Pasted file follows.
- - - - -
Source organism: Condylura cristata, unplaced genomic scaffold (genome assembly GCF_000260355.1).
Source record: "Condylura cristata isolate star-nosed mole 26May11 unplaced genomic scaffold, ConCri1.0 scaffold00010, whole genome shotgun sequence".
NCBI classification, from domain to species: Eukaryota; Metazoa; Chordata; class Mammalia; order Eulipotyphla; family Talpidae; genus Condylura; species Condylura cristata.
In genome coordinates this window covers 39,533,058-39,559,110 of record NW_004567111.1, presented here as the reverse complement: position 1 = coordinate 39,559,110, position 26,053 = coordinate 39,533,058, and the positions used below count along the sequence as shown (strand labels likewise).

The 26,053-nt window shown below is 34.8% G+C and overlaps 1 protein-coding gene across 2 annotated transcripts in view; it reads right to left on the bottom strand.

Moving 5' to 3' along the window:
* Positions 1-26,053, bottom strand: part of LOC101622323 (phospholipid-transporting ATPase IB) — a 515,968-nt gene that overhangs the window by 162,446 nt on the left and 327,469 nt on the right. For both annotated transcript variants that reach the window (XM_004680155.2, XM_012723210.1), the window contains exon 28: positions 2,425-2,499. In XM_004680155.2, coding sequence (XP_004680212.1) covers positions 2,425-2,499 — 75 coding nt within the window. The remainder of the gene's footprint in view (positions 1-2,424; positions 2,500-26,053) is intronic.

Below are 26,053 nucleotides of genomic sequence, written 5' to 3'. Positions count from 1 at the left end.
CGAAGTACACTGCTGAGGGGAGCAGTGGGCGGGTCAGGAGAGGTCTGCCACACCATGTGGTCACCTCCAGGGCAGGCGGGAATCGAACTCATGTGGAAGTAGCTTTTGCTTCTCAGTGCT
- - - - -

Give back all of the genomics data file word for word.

Source organism: Condylura cristata, unplaced genomic scaffold (genome assembly GCF_000260355.1).
Source record: "Condylura cristata isolate star-nosed mole 26May11 unplaced genomic scaffold, ConCri1.0 scaffold00010, whole genome shotgun sequence".
NCBI classification, from domain to species: Eukaryota; Metazoa; Chordata; class Mammalia; order Eulipotyphla; family Talpidae; genus Condylura; species Condylura cristata.
In genome coordinates this window covers 39,533,058-39,559,110 of record NW_004567111.1, presented here as the reverse complement: position 1 = coordinate 39,559,110, position 26,053 = coordinate 39,533,058, and the positions used below count along the sequence as shown (strand labels likewise).

The 26,053-nt window shown below is 34.8% G+C and overlaps 1 protein-coding gene across 2 annotated transcripts in view; it reads right to left on the bottom strand.

Moving 5' to 3' along the window:
* Positions 1-26,053, bottom strand: part of LOC101622323 (phospholipid-transporting ATPase IB) — a 515,968-nt gene that overhangs the window by 162,446 nt on the left and 327,469 nt on the right. For both annotated transcript variants that reach the window (XM_004680155.2, XM_012723210.1), the window contains exon 28: positions 2,425-2,499. In XM_004680155.2, coding sequence (XP_004680212.1) covers positions 2,425-2,499 — 75 coding nt within the window. The remainder of the gene's footprint in view (positions 1-2,424; positions 2,500-26,053) is intronic.

Below are 26,053 nucleotides of genomic sequence, written 5' to 3'. Positions count from 1 at the left end.
CGAAGTACACTGCTGAGGGGAGCAGTGGGCGGGTCAGGAGAGGTCTGCCACACCATGTGGTCACCTCCAGGGCAGGCGGGAATCGAACTCATGTGGAAGTAGCTTTTGCTTCTCAGTGCT